With iFLUX technology we monitor the impact of this innovative remediation technique to the groundwater contamination and flow.
The project takes place at a former body shop site. It is contaminated with VOCI, 1.4 dioxane and BTEX.
The trees (willows and poplars), that were onsite already before the project started, showed a positive influence on the groundwater contamination. This supported the idea to adopt phytoremediation as the remediation technique.
How does phytoremediation work?
By planting trees, contaminants can be absorbed by the tree, along with nutrients. This can happen either passively in the transpiration flow or actively by transport proteins in the root membrane. The plant also produces substances itself, which in turn are released into the root zone and can contribute to precipitation or transformation of contaminants.
In addition, the environment of the plant, consisting of other vegetation, bacteria, fungi… provides a protective barrier, reducing the risk of spreading or leaching of the contaminants.
If the degradation of the contamination in the plant is lower than the uptake, the volatile substances can be evaporated. Efficient degradation can be stimulated by inoculation with the appropriate degrading microorganisms.
How does this work in practice?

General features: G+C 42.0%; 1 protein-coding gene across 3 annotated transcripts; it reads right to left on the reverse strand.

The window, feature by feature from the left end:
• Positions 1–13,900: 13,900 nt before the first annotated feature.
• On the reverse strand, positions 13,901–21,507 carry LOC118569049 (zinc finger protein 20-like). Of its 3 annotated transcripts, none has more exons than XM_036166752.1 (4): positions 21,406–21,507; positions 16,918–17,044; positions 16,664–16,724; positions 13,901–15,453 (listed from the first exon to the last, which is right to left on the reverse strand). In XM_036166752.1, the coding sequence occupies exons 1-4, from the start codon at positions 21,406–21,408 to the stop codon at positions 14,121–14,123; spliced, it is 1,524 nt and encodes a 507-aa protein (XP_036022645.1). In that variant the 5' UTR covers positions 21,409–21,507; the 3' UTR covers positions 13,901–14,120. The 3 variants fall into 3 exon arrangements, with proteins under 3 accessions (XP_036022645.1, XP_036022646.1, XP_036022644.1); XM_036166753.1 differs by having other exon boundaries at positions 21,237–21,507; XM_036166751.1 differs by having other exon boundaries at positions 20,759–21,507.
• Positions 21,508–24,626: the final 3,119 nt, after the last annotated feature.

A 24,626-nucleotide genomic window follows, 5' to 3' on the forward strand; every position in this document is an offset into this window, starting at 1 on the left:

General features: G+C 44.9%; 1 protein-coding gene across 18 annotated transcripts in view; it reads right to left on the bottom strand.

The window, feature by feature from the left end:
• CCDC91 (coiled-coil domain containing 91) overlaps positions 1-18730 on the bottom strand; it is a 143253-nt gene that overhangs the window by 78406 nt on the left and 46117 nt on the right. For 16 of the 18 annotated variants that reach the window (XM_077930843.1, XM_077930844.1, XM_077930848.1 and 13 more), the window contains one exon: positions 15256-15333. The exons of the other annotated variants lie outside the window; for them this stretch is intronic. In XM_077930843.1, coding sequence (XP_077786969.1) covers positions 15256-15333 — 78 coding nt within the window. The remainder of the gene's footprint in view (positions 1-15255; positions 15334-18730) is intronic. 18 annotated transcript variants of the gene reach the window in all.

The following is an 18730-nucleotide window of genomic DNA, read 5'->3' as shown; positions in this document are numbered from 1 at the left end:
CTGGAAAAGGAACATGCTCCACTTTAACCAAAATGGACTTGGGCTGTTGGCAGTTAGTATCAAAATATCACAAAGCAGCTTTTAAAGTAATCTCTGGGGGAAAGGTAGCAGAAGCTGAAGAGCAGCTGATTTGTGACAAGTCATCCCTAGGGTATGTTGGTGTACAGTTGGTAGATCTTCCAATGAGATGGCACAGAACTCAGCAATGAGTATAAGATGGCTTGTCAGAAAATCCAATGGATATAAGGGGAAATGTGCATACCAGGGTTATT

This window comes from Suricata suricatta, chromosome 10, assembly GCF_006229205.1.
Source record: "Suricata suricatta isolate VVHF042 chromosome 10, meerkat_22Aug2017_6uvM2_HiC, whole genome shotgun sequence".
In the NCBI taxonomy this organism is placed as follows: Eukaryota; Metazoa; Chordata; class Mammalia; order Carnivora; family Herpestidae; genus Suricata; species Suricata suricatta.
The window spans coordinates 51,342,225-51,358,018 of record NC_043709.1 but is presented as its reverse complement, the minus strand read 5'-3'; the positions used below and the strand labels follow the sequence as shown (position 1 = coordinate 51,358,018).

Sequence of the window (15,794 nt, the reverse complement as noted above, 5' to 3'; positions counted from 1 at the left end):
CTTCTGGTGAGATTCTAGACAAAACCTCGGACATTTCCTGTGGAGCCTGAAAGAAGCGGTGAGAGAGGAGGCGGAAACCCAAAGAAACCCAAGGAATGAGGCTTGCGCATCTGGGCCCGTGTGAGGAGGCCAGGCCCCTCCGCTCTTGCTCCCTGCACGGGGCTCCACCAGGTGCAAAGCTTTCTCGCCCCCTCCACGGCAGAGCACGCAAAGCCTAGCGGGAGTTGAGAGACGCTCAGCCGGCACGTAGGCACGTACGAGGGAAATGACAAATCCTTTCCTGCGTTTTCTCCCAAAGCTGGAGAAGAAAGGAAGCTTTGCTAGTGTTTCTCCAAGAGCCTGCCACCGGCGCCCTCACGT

In the pilot project, additional trees are plant in the contaminated zone. Subsequently, control measurements of soil and groundwater are carried out inside and outside the area of influence of the trees.
On top of that, microorganisms are grown in a bioreactor, some of the trees are inoculated and the difference between inoculation or not is being monitored in the plants and in the groundwater.
What about iFLUX?
iFLUX is measuring mass fluxes (VOCl, 1.4 dioxane and BTEX) with its “passive flux samplers” in 3 shallow monitoring wells (2.8 m -mv) and a deeper monitoring well (6 m -mv). During each measuring round iFLUX provides a real-time continuous measurement with the digital sensor for 4 weeks. The measurement with the sensor makes it possible to measure the variations in the flux (groundwater flow and direction) in the short term.
The first measurement is done in winter, because there is no plant activity that time of the year. It will serve as a baseline measurement. A second measurement is performed when the trees have reached their maximum pump capacity in summer.
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